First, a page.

By Melissa Fossum
By Lauren Wise
By New Times
By Amanda Savage
By Jason P. Woodbury
By Troy Farah
By New Times
"Pine Tree Janitorial Service": This is a fake ad jingle, recorded on a home studio four-track, for a company Cobain wanted to start with Novoselic. "We purposely limit our number of commercial offices in order to personally clean while taking our time," he sings, to which Novoselic responds, "We will suck up all manner of filth, muck, grease and grime." It would later resurface during the Nevermind sessions as "Shoot Up While You Work," with drastically reworked lyrics -- "suck up," for instance, becomes "shoot up."
"Losing Nirvana": Originally intended for inclusion on Nirvana's first single for Sub Pop in 1988, this song was Cobain's passive-aggressive attempt to inform drummer Dave Foster that he had been replaced by Chad Channing. Cobain and Novoselic decided to write Foster a letter instead -- which appears in Journals, the forthcoming collection of Cobain's diary entries, drawings and grocery lists -- though Cobain ended up using many of the lyrics to "Losing Nirvana" in his kiss-off to Foster: "We feel really shitty that we don't have the guts to tell you in person/But we didn't know how mad you would get."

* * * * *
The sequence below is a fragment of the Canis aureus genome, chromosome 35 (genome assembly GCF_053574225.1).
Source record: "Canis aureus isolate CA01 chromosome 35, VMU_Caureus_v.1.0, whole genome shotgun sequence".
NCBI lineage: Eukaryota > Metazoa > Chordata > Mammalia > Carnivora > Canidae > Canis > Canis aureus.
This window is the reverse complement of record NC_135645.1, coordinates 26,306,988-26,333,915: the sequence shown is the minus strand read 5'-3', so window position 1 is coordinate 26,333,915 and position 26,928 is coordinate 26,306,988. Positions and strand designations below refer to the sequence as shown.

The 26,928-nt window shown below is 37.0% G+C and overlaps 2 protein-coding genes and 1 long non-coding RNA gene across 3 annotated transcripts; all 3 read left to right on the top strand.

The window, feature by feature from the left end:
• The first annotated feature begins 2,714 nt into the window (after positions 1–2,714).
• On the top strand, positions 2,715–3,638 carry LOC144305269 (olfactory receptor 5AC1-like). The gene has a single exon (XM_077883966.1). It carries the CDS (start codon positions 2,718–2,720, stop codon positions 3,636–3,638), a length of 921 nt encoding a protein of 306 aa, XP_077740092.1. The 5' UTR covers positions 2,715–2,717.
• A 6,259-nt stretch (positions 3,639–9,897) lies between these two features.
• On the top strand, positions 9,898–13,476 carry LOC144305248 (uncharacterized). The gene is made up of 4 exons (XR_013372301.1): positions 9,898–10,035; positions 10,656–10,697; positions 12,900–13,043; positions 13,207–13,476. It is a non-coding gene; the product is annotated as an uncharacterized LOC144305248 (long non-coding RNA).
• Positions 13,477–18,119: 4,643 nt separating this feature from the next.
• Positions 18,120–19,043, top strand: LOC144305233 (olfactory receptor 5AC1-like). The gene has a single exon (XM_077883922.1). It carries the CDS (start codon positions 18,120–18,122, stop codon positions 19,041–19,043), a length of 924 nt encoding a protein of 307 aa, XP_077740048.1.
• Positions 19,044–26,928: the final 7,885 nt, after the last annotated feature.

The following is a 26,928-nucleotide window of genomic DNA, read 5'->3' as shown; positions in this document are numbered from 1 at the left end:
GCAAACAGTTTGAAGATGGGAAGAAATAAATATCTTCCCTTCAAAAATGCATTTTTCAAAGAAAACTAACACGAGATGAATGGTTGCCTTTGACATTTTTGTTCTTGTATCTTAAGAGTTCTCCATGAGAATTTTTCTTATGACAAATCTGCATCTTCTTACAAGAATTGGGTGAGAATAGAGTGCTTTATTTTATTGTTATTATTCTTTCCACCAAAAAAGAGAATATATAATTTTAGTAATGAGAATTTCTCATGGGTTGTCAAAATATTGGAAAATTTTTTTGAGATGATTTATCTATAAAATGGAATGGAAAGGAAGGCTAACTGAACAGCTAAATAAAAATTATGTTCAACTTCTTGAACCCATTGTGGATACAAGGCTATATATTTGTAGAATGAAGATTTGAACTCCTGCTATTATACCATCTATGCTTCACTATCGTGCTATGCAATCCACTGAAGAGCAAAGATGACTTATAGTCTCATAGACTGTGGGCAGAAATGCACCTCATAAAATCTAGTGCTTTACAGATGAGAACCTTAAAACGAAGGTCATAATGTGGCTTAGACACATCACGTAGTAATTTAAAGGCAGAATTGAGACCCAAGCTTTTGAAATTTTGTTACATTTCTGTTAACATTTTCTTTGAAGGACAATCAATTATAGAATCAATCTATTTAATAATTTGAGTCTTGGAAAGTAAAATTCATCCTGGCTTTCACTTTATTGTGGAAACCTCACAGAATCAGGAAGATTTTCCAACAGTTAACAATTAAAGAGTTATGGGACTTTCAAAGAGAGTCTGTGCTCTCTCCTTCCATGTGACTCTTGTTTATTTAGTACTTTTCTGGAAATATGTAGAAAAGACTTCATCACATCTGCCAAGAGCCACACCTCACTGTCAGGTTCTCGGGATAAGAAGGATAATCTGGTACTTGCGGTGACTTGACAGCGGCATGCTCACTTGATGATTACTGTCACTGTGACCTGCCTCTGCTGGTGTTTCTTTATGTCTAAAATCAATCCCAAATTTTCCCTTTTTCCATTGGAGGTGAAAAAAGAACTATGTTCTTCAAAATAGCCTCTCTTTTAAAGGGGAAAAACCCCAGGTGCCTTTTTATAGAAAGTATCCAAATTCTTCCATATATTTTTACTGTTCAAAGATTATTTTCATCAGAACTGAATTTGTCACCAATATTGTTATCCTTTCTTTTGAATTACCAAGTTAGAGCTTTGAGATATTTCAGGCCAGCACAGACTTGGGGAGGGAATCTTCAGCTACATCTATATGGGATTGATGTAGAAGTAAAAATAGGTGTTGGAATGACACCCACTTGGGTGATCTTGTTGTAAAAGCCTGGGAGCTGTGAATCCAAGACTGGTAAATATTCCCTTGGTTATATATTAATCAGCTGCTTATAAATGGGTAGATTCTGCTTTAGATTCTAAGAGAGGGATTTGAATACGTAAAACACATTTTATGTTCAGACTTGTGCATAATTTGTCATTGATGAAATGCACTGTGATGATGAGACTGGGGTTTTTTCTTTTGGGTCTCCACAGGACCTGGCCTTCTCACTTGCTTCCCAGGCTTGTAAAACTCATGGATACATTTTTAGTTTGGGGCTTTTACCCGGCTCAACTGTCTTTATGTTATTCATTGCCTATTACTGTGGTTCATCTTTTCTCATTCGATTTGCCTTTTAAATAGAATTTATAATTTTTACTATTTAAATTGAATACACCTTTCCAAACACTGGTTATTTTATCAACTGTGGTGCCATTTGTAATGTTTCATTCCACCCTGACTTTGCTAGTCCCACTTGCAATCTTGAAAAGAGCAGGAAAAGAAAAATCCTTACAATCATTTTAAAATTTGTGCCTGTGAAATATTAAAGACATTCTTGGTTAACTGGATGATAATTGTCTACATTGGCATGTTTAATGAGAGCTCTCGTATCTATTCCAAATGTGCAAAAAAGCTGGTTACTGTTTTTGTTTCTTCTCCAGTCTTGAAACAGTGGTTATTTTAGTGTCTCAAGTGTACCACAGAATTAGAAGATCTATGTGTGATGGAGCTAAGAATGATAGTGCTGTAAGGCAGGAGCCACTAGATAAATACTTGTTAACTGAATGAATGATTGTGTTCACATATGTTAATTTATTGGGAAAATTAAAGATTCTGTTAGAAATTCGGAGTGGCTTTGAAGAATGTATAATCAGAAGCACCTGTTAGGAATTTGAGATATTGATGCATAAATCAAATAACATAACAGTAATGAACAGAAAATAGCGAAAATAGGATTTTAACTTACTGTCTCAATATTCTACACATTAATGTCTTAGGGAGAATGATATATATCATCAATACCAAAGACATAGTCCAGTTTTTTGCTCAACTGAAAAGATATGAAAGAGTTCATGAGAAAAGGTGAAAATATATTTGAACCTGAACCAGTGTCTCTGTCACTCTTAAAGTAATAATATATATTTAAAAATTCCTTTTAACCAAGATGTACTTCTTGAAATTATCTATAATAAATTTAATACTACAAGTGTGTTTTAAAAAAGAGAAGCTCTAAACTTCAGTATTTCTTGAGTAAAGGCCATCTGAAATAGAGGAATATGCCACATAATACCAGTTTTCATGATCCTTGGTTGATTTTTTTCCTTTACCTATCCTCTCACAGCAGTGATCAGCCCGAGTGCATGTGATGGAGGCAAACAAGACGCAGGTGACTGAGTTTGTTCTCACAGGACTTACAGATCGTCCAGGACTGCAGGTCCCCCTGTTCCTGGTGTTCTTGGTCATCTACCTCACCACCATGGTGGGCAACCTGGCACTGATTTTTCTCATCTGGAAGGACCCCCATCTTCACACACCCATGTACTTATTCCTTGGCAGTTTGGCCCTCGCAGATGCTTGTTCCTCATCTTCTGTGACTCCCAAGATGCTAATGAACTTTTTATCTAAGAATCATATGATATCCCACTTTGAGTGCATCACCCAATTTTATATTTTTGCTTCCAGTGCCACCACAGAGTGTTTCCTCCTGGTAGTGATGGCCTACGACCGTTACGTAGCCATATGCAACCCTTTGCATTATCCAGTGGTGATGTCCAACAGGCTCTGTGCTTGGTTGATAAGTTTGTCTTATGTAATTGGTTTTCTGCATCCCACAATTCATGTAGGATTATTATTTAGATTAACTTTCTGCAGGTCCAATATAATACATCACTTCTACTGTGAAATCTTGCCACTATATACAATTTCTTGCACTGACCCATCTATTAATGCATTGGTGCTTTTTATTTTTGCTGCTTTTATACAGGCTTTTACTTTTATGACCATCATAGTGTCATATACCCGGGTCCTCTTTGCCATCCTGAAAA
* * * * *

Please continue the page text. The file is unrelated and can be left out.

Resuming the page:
"Get Free": Think this Vines song sounds like something Kurt Cobain might have written? Well, there's a good reason: He did, in 1991.
"My Stomach Hurts": This song, from the planned double album Cobain's Disease, is a 15-minute symphonic experiment in Neu!-like prog, and its lyrics, like so many other Nirvana songs, hint at the agony Kurt was constantly enduring -- the "burning, nauseaus [sic] pain in my upper abdominal cavity," as he wrote in Journals. Among the lyrics: "My stomach hurts/My head hurts/My arm hurts/My leg hurts/My back hurts/My front hurts/My hurt hurts."